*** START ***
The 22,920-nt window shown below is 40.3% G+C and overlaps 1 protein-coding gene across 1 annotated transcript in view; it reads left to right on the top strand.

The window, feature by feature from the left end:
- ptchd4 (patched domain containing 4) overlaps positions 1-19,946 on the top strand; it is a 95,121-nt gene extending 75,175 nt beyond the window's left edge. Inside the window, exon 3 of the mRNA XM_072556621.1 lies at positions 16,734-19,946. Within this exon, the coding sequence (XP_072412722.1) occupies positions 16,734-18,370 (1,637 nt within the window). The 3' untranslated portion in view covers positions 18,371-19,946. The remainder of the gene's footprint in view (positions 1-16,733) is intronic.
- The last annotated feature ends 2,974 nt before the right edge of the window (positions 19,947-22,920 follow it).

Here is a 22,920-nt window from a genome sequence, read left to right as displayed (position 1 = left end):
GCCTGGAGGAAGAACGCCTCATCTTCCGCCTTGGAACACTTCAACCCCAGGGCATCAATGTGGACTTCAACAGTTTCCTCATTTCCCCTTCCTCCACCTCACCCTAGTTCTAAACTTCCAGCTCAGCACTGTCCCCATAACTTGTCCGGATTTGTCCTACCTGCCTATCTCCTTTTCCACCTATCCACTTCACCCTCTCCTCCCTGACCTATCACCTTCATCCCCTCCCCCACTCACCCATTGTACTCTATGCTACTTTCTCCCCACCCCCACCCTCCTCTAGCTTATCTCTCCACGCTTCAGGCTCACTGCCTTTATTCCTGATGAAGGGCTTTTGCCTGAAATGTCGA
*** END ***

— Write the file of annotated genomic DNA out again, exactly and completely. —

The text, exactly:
The 22,920-nt window shown below is 40.3% G+C and overlaps 1 protein-coding gene across 1 annotated transcript in view; it reads left to right on the top strand.

The window, feature by feature from the left end:
- ptchd4 (patched domain containing 4) overlaps positions 1-19,946 on the top strand; it is a 95,121-nt gene extending 75,175 nt beyond the window's left edge. Inside the window, exon 3 of the mRNA XM_072556621.1 lies at positions 16,734-19,946. Within this exon, the coding sequence (XP_072412722.1) occupies positions 16,734-18,370 (1,637 nt within the window). The 3' untranslated portion in view covers positions 18,371-19,946. The remainder of the gene's footprint in view (positions 1-16,733) is intronic.
- The last annotated feature ends 2,974 nt before the right edge of the window (positions 19,947-22,920 follow it).

Here is a 22,920-nt window from a genome sequence, read left to right as displayed (position 1 = left end):
GCCTGGAGGAAGAACGCCTCATCTTCCGCCTTGGAACACTTCAACCCCAGGGCATCAATGTGGACTTCAACAGTTTCCTCATTTCCCCTTCCTCCACCTCACCCTAGTTCTAAACTTCCAGCTCAGCACTGTCCCCATAACTTGTCCGGATTTGTCCTACCTGCCTATCTCCTTTTCCACCTATCCACTTCACCCTCTCCTCCCTGACCTATCACCTTCATCCCCTCCCCCACTCACCCATTGTACTCTATGCTACTTTCTCCCCACCCCCACCCTCCTCTAGCTTATCTCTCCACGCTTCAGGCTCACTGCCTTTATTCCTGATGAAGGGCTTTTGCCTGAAATGTCGA